Monday, May 26, 2014

a brief history lesson: the tale of the two chinas

Don't feel too bad if you don't know much about the whole People's Republic of China and Republic of China tiff. Also, don't feel too bad if you don't know that the PRC really means mainland China  and the ROC really means Taiwan. Actually, don't feel too bad if you can't immediately find Taiwan on a map. I couldn't either before I moved here. I certainly knew nothing of the conflict between China and Taiwan, or its origins. 

But it is actually kinda a big deal. 

News outlets, both local and international, are constantly talking about whatever China and Taiwan [and sometimes Japan and Vietnam] are arguing over this week, which is usually some off shore island. 

This weekend, I had an opportunity to learn more about the whole PRC v ROC spat while visiting the Chiang Kai-shek Memorial Hall in Taipei. 

Here's a very, very condensed history lesson:

Once upon a time, in the 19th century, China [under the Qing Dynasty] and Japan feuded and Japan won. China was forced to hand over Taiwan to Japan. The people of Taiwan, quite alarmed and rightfully so, tried to declare the island an independent nation with little success. The Japanese came and took their spoils of war anyway but not without a bloody fight from the Taiwanese. Japan controlled Taiwan for more than 50 years and made many changes to the island: roads were built to connect east and west and north and south, hospitals and schools were constructed and the area was modernized greatly. While that may all sound good, Japan ruled with a heavy hand and the Taiwanese, especially vocal ones, paid heavily. It was not exactly happily ever after.

While all of this was happening in Taiwan, bad things were brewing in mainland China. Humiliated and incensed over the loss of Taiwan and other off shore islands, the Qing Dynasty fell to the Chinese Nationalist Party and then mainland China was known as the ROC.  After WWII, Japan was forced to give up all of its overseas territories and Taiwan was back again under mainland China's control. Still, this did not bode well for the Taiwanese. Civil war broke out in mainland China between two parties, one led by Chiang Kai-shek, who ran the ROC, and one led by Chairman Mao. During this time, corrupt mainland officials were sent to "run" Taiwan and wreaked havoc on the island, pillaging and plundering villages and sending valuables back to mainland China to help the ROC's cause against Mao.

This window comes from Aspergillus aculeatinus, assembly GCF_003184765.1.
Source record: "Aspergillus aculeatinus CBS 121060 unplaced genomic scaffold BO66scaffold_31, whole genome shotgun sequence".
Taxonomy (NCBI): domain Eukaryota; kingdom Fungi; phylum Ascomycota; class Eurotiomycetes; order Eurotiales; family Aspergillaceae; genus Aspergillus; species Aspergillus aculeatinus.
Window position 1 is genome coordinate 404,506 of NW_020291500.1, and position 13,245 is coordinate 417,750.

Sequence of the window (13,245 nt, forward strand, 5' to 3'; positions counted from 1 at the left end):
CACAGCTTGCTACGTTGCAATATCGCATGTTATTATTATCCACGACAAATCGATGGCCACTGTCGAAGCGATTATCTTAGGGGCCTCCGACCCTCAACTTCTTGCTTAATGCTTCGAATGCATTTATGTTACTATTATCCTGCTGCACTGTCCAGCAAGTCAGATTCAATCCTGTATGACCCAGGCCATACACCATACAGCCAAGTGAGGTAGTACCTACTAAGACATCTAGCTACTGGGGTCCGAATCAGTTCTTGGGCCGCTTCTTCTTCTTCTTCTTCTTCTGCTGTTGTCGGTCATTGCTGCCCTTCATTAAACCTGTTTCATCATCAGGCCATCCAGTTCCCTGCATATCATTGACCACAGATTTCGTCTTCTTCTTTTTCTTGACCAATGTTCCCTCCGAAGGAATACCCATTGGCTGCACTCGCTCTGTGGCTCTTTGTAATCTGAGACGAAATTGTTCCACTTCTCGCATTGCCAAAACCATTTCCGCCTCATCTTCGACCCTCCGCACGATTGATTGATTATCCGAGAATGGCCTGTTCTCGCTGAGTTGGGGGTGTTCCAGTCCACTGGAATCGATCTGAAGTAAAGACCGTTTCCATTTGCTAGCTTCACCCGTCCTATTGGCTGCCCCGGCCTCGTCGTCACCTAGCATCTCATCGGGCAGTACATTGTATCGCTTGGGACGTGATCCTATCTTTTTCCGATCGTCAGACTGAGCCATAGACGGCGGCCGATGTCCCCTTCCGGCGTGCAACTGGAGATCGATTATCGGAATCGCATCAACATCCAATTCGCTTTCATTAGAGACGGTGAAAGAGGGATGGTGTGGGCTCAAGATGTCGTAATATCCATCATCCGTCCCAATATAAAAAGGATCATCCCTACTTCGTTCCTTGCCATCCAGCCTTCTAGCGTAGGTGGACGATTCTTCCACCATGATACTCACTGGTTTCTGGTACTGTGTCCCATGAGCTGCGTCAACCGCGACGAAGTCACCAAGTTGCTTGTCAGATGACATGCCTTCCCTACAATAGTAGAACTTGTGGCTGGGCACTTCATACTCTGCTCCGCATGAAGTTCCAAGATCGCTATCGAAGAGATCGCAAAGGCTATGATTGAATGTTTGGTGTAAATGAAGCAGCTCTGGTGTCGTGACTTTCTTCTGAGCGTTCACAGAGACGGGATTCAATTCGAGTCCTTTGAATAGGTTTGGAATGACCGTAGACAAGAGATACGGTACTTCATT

In the mid 20th century, Mao's communist party defeated Chiang Kai-shek's party and they fled mainland China to Taiwan, essentially bringing the ROC with them while Mao instituted the PRC in mainland China. Suddenly, there were two Chinas. The one Mao created and the one Chiang Kai-shek brought with him to Taiwan. Thus, the question became: which China is actually China? 

Intellectuals, monks, soldiers, artists and peasants followed Chiang Kai-shek to Taiwan and suddenly the island was once again flooded with outsiders and once again the people of Taiwan had to adapt, this time not to the Japanese but to the mainland Chinese. Chiang Kai-shek was an effectual but firm leader who moved quick to strike any political dissent [especially from local Taiwanese]. Under Chiang Kai-shek's leadership, Taiwan experienced its huge economic boom and prospered immensely. It was also under his rule that mainland China and Taiwan rowed over titles and brought the international scene into the fight, both asking for official recognition as the China [this is something that did not work out too well in Taiwan's favor]. 

After he died, the Chiang Kai-shek Memorial Hall was erected to honor him and his contributions to the island. I think, as with any piece of history, opinions would vary greatly over this man and his time in Taiwan depending on who you talked to. 

What cannot be disputed is that they built one pretty fantastic memorial for the man.

...and in case you missed all of that, here is a very educational video on the question: what, exactly, is China?

Travel Tips:
  • Take the green line to the Chiang Kai-shek Memorial Hall Station
  • Use Exit 5
  • It's free
  • Go on a weekday if possible. It is veeeeery crowded on the weekends. 

Saturday, May 24, 2014

Taipei Botanical Garden

I am no botanist.

Beyond the basics of rose, lavender, palm tree, lotus, fern, orchid and cactus, I am out of both knowledge and vocabulary when it comes to anything plants.